PLATTSBURGH Ã¢Â€Â” The North Country has been infused with a plethora of new reading material, thanks, in part, to two Momot Elementary School teachers.Ã‚Â
Beth OÃ¢Â€Â™Neil andÃ‚Â Kari Herkalo recently secured a truckload of books for the area through the nonprofit organization First Book, which serves theÃ‚Â United States and Canada.
Ã¢Â€ÂœItÃ¢Â€Â™s a program that provides books to communities in need,Ã¢Â€Â saidÃ‚Â OÃ¢Â€Â™Neil, who teaches third grade.Ã‚Â
The educators first learned of the programÃ‚Â at a Local Action Project Conference in Saratoga and later signed up to participate.Ã‚Â
Anyone employed at a Title 1 school or working with children in need, such as at a library, pediatrician’s office or day-care provider,Ã‚Â can sign up for the program, which allows them to purchase books online at little cost.Ã‚Â
Ã¢Â€ÂœYou can buy books for, like, $1,”Ã‚Â OÃ¢Â€Â™Neil said. “Sometimes, you just have to pay for shipping.Ã¢Â€ÂÃ‚Â
In addition, if she andÃ‚Â Herkalo had been able to sign up 2,000 individuals from qualifying organizations in the region by Nov. 1, 2015, the North Country would have received up to 50,000 free books.Ã‚Â
Though the teachers were unable to meet the signature quota this time around, the Albany area achieved the goal and offered to share its books.Ã‚Â
Ã¢Â€ÂœWe ended up coming back with 15,000 or 20,000 books,Ã¢Â€ÂÃ‚Â OÃ¢Â€Â™Neil said, withÃ‚Â options for all ages, from birth to adult.Ã‚Â
Ã¢Â€ÂœTheyÃ¢Â€Â™re very expensive books, and theyÃ¢Â€Â™re all in great condition,”Ã‚Â OÃ¢Â€Â™Neil said. “TheyÃ¢Â€Â™re all brand new.”Ã‚Â
X-Plo/E-Z Sto Inc. is storing them by the pallet load for free for the year, while the women work to sort and distribute them to area organizations that signed up.Ã‚Â
Ã¢Â€ÂœThe big thing is obtaining signatures,”Ã‚Â OÃ¢Â€Â™Neil said. “If we get signatures from the people that work in their organization, we can give them books.”
While parents can’t sign up for the program unless they work with children in need, they can receive books from the participating organizations.Ã‚Â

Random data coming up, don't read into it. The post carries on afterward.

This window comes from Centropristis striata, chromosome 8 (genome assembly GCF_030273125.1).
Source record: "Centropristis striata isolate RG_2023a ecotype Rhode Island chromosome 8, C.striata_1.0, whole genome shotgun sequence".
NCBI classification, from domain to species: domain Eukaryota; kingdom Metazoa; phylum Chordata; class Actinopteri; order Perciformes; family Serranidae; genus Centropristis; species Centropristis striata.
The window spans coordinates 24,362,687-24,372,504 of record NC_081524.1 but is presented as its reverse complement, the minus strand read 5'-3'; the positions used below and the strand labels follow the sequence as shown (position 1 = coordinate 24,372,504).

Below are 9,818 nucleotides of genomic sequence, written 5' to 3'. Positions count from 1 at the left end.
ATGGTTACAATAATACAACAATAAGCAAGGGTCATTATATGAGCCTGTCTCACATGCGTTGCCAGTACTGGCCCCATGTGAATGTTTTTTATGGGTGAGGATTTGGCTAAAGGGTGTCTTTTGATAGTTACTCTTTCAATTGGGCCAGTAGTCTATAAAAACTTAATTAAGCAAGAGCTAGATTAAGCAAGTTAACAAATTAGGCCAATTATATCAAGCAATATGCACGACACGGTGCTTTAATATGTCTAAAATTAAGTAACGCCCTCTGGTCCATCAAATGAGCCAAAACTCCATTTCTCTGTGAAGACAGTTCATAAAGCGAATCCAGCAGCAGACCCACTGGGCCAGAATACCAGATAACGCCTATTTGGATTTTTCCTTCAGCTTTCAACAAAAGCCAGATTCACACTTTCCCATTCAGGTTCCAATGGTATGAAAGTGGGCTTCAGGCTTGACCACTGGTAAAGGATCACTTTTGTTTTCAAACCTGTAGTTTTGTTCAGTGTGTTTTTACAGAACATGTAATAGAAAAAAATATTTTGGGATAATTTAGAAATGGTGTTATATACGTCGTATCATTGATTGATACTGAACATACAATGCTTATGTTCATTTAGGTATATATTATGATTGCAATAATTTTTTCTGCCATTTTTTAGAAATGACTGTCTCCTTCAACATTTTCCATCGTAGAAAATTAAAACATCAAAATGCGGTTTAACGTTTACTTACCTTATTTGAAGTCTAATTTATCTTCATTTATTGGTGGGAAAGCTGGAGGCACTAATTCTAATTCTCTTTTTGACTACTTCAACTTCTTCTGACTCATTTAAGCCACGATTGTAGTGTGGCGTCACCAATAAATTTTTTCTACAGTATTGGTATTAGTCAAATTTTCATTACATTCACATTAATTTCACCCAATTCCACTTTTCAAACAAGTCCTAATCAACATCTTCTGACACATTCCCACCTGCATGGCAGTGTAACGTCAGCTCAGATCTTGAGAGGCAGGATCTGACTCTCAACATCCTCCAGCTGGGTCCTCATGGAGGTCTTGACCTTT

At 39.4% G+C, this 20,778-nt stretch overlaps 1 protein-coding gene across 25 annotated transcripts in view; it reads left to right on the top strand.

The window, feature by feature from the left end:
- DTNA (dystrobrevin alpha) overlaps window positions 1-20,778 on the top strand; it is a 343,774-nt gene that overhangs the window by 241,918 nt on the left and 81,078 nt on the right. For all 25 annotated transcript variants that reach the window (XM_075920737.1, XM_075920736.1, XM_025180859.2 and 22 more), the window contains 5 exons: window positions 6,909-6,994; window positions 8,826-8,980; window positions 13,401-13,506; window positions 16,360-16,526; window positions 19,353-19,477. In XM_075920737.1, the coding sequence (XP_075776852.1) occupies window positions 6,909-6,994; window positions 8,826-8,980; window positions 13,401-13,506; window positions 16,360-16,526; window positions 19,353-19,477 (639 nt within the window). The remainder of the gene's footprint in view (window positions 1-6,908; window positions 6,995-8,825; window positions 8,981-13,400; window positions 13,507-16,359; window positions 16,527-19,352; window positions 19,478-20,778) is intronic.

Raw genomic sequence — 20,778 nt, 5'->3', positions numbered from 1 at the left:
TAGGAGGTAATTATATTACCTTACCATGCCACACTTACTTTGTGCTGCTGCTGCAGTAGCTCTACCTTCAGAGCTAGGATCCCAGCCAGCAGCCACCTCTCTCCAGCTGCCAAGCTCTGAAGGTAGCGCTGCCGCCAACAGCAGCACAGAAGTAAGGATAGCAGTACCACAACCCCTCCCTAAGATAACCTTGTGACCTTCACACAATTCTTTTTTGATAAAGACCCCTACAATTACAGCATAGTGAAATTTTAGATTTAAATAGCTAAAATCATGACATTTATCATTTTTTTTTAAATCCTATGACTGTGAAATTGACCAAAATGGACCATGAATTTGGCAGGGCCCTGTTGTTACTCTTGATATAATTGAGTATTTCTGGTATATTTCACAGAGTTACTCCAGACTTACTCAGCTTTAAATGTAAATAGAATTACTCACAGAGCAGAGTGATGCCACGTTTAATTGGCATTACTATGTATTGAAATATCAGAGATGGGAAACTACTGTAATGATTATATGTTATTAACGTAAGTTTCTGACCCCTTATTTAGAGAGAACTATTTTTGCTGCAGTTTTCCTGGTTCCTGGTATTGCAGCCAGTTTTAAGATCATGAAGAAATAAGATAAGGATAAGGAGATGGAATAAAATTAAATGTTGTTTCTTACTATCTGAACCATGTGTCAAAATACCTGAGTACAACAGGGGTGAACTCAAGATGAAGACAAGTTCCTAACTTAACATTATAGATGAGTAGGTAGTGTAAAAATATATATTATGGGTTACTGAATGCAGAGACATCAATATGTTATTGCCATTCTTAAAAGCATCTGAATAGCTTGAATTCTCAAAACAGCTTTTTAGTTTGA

The teachers, for example, have been distributing them at local events, the University of Vermont Health Network, Champlain Valley Physicians Hospital Wellness & Fitness Center and once a month through the Joint Council for Economic Opportunity’s Backpack Program. Ã‚Â
In addition, the free books have been available to families at Momot Elementary’sÃ‚Â parent-teacher conferences.Ã‚Â
Ã¢Â€ÂœAll the parents who were coming into the school with their families, they could stop and look and select books that they thought were appropriate,”Ã‚Â said Momot ElementaryÃ‚Â Assistant Principal Susan Wilson.
“It was a great opportunity for parents and students to make book selections and book choices together.”
Ã¢Â€ÂœI think itÃ¢Â€Â™s also a way for teachers to positively interact with the families,Ã¢Â€Â addedÃ‚Â OÃ¢Â€Â™Neil.Ã‚Â
HOMES WITHOUT BOOKS
O’Neil feels there’s a need in the community for books and has noticed kids struggling to read.Ã‚Â
“With Common Core, the standards are so high that we need to have books available for our kids, especially the families that donÃ¢Â€Â™t have them,” she said.
“And thereÃ¢Â€Â™s a large number of families that donÃ¢Â€Â™t have books at home.Ã¢Â€Â
Ã¢Â€ÂœThe ultimate goal is to put a book in every childÃ¢Â€Â™s hand,” addedÃ‚Â Herkalo, who provides Academic Intervention Services in math and reading to second-grade students.Ã‚Â
The educators hope to distribute more of the reading material to qualifying organizations that are willing to sign up for First Book.Ã‚Â
Ã¢Â€ÂœI just think itÃ¢Â€Â™s a great program, and if people will reach out to us, we will give them whatever they need,Ã¢Â€ÂÃ‚Â OÃ¢Â€Â™Neil said.
Ã¢Â€ÂœI would love to give books out.Ã¢Â€ÂÃ‚Â
Email Ashleigh Livingston:
For additional information about First Book, including how to receive free reading material to be distributed to children in need, contact Beth O’Neil at 420-3219 or email@example.com.Ã‚Â